An MD who complained of 'historic under-investment' in IT just left Deutsche Bank
A London-based managing director who complained of Deutsche Bank's historic under-investment in information technology (IT) just left the German Bank.
Charles Elliott, the chief information officer (CIO) at Deutsche is understood to have departed DB after 11 years. It is not clear at the moment what his next move will be. At Deutsche, Elliott headed Client Data Services which included client onboarding.
During the decade he spent at the German Bank, Elliott managed technology for OTC (over-the-counter) collateral management, listed derivatives and clearing transformation, and trading surveillance. When he took over technology for listed derivatives and clearing transformation in 2010, Elliott says he found a "lack of a roadmap for technology" and "historic under-investment" in the segment.
Deutsche Bank has had an unwieldy array of operating systems. When ex-CEO John Cryan took over in June 2015, the bank was running more than 40 operating systems, and there were 100 different booking systems for trades in London alone. In his "Strategy 2020" plan in October 2015, Cryan expressed his intention to cut the bank's operating systems from 45 to four. By mid-2018, Deutsche was running 32 different operating systems. One analyst estimates that DB has underspent on technology for an entire decade.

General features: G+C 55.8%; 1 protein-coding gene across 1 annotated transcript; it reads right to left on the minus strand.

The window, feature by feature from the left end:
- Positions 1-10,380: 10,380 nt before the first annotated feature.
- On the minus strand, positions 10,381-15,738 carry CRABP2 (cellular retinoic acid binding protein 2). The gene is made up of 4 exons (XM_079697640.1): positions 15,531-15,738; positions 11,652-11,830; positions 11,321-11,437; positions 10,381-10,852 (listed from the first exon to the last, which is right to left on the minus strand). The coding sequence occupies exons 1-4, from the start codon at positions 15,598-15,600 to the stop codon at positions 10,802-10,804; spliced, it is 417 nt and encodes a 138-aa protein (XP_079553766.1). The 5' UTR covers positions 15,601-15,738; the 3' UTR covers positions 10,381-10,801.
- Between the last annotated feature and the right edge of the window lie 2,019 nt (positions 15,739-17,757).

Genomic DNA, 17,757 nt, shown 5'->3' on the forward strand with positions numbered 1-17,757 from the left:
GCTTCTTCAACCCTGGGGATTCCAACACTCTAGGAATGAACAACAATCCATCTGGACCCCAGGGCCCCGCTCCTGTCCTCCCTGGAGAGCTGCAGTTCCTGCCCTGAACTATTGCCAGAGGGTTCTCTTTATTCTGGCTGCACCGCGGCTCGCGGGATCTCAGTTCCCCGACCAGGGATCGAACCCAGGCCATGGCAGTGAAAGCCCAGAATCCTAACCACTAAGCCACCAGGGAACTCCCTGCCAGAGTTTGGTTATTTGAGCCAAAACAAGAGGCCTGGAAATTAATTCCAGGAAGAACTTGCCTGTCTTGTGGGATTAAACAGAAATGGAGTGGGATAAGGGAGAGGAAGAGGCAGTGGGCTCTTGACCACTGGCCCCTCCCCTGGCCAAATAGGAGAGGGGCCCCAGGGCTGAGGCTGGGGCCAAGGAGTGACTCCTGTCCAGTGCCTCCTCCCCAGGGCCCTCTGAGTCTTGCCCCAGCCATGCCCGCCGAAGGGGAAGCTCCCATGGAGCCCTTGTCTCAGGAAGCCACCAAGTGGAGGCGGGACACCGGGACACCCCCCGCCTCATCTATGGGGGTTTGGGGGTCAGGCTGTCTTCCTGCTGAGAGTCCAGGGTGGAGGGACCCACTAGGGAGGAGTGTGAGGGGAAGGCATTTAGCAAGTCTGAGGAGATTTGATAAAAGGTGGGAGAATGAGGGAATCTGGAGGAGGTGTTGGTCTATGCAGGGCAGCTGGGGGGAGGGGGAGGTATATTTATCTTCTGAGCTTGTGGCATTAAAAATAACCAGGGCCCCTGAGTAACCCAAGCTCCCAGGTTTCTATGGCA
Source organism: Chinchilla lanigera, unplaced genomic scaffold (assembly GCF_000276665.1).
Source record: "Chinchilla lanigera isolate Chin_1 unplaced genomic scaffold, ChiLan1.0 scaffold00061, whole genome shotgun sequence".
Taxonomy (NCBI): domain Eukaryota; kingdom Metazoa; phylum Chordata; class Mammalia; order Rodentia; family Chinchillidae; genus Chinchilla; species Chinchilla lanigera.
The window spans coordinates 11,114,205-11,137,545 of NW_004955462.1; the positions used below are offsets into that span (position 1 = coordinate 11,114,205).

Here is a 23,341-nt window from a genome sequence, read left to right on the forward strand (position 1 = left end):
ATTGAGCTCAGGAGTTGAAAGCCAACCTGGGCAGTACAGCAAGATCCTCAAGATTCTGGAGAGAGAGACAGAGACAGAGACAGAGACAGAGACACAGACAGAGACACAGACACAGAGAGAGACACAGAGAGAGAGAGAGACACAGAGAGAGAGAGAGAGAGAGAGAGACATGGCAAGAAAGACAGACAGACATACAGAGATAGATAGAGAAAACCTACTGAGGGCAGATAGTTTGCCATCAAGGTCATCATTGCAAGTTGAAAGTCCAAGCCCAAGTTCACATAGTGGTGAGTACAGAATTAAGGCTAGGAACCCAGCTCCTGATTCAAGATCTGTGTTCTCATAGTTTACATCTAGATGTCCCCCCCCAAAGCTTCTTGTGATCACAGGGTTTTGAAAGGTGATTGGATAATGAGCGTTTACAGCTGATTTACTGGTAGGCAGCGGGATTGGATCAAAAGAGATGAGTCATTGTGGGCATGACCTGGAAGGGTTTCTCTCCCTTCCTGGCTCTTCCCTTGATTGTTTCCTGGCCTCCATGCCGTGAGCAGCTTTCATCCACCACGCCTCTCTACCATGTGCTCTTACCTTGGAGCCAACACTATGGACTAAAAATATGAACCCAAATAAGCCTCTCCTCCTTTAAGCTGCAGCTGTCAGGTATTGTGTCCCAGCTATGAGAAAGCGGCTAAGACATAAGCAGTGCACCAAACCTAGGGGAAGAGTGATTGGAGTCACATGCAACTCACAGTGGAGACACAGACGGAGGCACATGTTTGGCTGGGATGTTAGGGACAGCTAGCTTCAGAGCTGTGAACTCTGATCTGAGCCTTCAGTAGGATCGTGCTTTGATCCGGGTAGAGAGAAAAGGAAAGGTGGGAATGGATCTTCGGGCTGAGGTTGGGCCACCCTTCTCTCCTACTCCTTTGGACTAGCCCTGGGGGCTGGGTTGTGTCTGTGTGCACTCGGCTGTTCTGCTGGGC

Before joining Deutsche Bank in 2008, Elliott was a senior manager at Accenture. He began his career as a consultant at Logica in 1995. His other stints include working as a senior developer at Schroders, a consultant at Capco, and an associate director at Fidelity International.
Deutsche has been trying to level-up its technical expertise. In 2018, it created two new software teams in London for new product development as well as started the Alpha-Data Innovation Group (DIG) to use machine and deep learning for deriving insights from both financial and non-financial data. The bank has also hired 900 people for its technology centre in Bucharest.
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